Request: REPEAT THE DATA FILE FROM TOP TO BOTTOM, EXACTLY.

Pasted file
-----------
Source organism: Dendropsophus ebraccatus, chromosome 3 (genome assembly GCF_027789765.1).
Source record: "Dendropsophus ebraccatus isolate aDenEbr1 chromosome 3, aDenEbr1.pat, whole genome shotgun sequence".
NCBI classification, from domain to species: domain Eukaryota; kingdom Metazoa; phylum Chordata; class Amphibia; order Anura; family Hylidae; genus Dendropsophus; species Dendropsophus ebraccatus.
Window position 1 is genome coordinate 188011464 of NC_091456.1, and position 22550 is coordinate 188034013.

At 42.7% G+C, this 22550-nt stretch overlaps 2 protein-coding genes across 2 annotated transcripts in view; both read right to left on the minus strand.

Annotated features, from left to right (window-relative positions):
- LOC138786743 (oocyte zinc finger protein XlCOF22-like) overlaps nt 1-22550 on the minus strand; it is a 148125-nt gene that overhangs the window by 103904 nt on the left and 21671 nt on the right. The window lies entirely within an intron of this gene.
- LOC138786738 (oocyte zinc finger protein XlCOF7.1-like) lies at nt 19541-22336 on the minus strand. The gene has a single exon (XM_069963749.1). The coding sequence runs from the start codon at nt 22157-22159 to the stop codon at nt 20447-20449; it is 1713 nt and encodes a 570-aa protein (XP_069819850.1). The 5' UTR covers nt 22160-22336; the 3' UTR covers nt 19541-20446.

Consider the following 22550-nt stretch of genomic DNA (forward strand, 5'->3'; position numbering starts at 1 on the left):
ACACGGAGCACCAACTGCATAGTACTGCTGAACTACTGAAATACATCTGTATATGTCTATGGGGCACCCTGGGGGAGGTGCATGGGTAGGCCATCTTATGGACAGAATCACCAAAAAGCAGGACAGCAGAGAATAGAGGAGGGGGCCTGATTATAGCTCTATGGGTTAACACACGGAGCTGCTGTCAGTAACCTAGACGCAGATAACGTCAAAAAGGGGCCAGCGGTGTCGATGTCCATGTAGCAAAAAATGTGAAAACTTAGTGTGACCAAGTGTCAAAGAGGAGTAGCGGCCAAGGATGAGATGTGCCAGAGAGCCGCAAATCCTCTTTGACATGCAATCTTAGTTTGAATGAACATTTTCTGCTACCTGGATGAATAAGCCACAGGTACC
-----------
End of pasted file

Source organism: Dendropsophus ebraccatus, chromosome 3 (genome assembly GCF_027789765.1).
Source record: "Dendropsophus ebraccatus isolate aDenEbr1 chromosome 3, aDenEbr1.pat, whole genome shotgun sequence".
NCBI classification, from domain to species: domain Eukaryota; kingdom Metazoa; phylum Chordata; class Amphibia; order Anura; family Hylidae; genus Dendropsophus; species Dendropsophus ebraccatus.
Window position 1 is genome coordinate 188011464 of NC_091456.1, and position 22550 is coordinate 188034013.

At 42.7% G+C, this 22550-nt stretch overlaps 2 protein-coding genes across 2 annotated transcripts in view; both read right to left on the minus strand.

Annotated features, from left to right (window-relative positions):
- LOC138786743 (oocyte zinc finger protein XlCOF22-like) overlaps nt 1-22550 on the minus strand; it is a 148125-nt gene that overhangs the window by 103904 nt on the left and 21671 nt on the right. The window lies entirely within an intron of this gene.
- LOC138786738 (oocyte zinc finger protein XlCOF7.1-like) lies at nt 19541-22336 on the minus strand. The gene has a single exon (XM_069963749.1). The coding sequence runs from the start codon at nt 22157-22159 to the stop codon at nt 20447-20449; it is 1713 nt and encodes a 570-aa protein (XP_069819850.1). The 5' UTR covers nt 22160-22336; the 3' UTR covers nt 19541-20446.

Consider the following 22550-nt stretch of genomic DNA (forward strand, 5'->3'; position numbering starts at 1 on the left):
ACACGGAGCACCAACTGCATAGTACTGCTGAACTACTGAAATACATCTGTATATGTCTATGGGGCACCCTGGGGGAGGTGCATGGGTAGGCCATCTTATGGACAGAATCACCAAAAAGCAGGACAGCAGAGAATAGAGGAGGGGGCCTGATTATAGCTCTATGGGTTAACACACGGAGCTGCTGTCAGTAACCTAGACGCAGATAACGTCAAAAAGGGGCCAGCGGTGTCGATGTCCATGTAGCAAAAAATGTGAAAACTTAGTGTGACCAAGTGTCAAAGAGGAGTAGCGGCCAAGGATGAGATGTGCCAGAGAGCCGCAAATCCTCTTTGACATGCAATCTTAGTTTGAATGAACATTTTCTGCTACCTGGATGAATAAGCCACAGGTACC